Founded in 1949, Peg Perego combines smart European engineering with continental comfort. And the Primo Viaggio Convertible is the epitome of that same simple ethos. Built from the ground up to provide protection both protection and peace of mind, this is one of the best child car seats we have ever tested.
Made in Italy, the Primo Viaggio convertible seat can be used as both a rear-facing and forward-facing seat, accommodating children from 5 to 45 pounds and 22 to 65 pounds in each mode respectively. But this versatility doesn’t come at the cost of Peg Perego’s trademark easy installation.
Our Geeks had no problem rigging up the Primo Viaggio in our test vehicle, taking just a few minutes to achieve a perfect fit in both modes. The straps, which on some seats can be a chore to tighten, are quick to secure, putting this seat leaps and bounds ahead of some of the most popular seats we tested. Positioning the seat is less trial and error and more plug and play.
Despite its size and features, the Primo Viaggio convertible seat weighs just 21 pounds, making it light and easy to carry, which is a bonus if you own more than one vehicle and do not want to fork out thousands to equip each of your cars to transport your kids.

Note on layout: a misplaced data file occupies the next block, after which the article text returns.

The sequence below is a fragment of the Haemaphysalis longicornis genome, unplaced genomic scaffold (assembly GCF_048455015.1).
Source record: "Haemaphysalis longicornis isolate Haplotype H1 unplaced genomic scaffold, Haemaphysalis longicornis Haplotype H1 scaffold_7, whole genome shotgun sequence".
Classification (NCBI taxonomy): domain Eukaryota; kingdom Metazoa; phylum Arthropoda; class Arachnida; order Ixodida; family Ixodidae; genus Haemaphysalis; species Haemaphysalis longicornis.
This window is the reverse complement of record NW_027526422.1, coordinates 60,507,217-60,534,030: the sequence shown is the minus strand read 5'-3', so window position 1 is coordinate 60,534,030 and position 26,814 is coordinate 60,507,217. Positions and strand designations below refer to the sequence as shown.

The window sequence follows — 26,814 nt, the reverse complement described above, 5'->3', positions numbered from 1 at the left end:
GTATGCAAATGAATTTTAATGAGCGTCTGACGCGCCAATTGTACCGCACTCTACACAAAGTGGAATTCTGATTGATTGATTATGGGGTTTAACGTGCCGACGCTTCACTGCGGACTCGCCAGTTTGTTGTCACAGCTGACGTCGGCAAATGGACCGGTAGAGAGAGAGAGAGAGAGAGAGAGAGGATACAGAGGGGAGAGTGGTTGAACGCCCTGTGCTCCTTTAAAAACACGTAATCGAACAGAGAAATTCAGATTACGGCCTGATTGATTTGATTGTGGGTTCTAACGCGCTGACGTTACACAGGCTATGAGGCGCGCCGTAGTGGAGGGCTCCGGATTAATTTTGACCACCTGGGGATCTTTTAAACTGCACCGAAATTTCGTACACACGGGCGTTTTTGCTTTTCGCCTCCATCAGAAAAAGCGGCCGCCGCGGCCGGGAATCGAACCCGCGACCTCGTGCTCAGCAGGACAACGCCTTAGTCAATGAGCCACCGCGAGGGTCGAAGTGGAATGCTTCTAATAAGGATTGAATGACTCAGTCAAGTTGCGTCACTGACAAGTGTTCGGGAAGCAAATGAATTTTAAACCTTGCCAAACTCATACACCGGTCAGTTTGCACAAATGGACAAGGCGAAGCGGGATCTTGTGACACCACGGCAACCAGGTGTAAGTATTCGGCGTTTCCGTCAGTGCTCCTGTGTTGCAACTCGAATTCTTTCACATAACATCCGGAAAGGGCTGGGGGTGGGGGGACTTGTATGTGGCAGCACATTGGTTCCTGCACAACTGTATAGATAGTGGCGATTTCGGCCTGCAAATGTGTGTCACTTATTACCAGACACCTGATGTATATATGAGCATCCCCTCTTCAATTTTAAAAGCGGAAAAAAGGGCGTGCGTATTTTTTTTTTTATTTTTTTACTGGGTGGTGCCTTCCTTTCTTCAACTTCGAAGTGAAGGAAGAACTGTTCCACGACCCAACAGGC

The seat has been rigorously crash tested and meets and sometimes exceeds federal standards. Highlights here include the energy-absorbing foam throughout the seat, which has been shown to reduce crash forces in a collision significantly. Precise side impact protection safeguards your child’s head, neck, and spine and can be adjusted, even when your child is sitting in the seat, to 10 different positions to accommodate your growing little one.
Plus, a contoured steel backplate – a rare feature at this price point – provides added stability and helps reduce forward movement in a crash. Bonus: A top-tether hook can (and should) be properly attached to reduce the risk of the seat tipping over.
The seat cover’s fabric is durable, and during our tests, was resistant to most common stains. Our Geeks were impressed by the seamless design of the cover, which stretches to form a smooth, unbroken surface to cradle your little one.
Bottom line: unparalleled comfort, unexpected luxuries and uncompromising safety make this the best booster car seat under $400.
Millions of people slip and fall in the United States every single year. While most of them are quickly on their feet again, many others are hospitalized with devastating injuries.